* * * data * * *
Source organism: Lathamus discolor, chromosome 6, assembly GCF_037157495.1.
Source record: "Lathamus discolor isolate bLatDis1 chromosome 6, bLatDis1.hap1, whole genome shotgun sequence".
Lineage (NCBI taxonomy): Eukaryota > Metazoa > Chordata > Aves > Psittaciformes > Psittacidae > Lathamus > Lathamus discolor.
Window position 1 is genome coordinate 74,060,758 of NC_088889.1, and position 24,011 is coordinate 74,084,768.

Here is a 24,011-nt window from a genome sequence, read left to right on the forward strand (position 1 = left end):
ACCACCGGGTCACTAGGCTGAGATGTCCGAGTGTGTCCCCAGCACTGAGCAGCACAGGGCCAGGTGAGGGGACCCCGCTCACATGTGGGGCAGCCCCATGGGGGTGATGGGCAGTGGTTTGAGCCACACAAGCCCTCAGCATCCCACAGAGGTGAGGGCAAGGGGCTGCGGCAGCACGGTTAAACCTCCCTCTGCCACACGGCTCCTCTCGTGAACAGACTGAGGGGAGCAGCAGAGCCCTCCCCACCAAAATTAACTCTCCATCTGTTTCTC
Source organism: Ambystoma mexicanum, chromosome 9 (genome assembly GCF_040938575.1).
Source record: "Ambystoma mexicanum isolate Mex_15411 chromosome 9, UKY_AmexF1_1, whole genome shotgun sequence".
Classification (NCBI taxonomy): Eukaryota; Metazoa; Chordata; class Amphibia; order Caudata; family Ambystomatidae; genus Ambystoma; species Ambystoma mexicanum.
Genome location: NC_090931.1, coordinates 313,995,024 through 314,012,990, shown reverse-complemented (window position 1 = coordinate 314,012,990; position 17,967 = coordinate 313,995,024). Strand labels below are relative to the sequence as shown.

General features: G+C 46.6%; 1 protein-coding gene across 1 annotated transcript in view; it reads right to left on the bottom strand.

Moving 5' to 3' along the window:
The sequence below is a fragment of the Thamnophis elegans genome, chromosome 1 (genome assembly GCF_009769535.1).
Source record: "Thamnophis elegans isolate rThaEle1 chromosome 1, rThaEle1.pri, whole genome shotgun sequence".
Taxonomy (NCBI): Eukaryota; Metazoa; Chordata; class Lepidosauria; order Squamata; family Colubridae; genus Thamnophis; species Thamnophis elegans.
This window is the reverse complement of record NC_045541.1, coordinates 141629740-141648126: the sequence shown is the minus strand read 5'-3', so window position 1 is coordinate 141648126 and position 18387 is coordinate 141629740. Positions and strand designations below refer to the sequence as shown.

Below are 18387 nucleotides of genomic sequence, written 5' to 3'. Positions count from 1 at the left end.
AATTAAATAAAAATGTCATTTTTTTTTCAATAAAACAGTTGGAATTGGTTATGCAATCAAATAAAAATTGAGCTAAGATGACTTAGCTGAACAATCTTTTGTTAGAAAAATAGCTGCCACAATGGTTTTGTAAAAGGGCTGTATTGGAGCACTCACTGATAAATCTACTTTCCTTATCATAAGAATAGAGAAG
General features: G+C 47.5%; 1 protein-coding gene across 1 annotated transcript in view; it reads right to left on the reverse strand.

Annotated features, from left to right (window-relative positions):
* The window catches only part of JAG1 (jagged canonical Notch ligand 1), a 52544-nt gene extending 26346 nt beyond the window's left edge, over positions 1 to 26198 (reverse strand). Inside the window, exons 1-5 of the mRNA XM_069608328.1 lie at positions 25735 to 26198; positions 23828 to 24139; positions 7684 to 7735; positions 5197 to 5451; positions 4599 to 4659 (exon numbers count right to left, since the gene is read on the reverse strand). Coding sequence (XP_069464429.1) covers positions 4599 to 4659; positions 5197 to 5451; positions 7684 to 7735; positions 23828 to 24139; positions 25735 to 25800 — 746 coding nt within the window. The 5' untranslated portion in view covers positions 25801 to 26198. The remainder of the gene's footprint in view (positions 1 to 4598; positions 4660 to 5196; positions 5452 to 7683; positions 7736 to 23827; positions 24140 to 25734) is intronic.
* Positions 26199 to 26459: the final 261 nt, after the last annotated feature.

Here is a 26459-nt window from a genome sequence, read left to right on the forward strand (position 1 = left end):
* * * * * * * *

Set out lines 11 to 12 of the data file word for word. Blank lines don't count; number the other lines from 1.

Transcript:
General features: G+C 46.6%; 1 protein-coding gene across 1 annotated transcript in view; it reads right to left on the bottom strand.

Moving 5' to 3' along the window: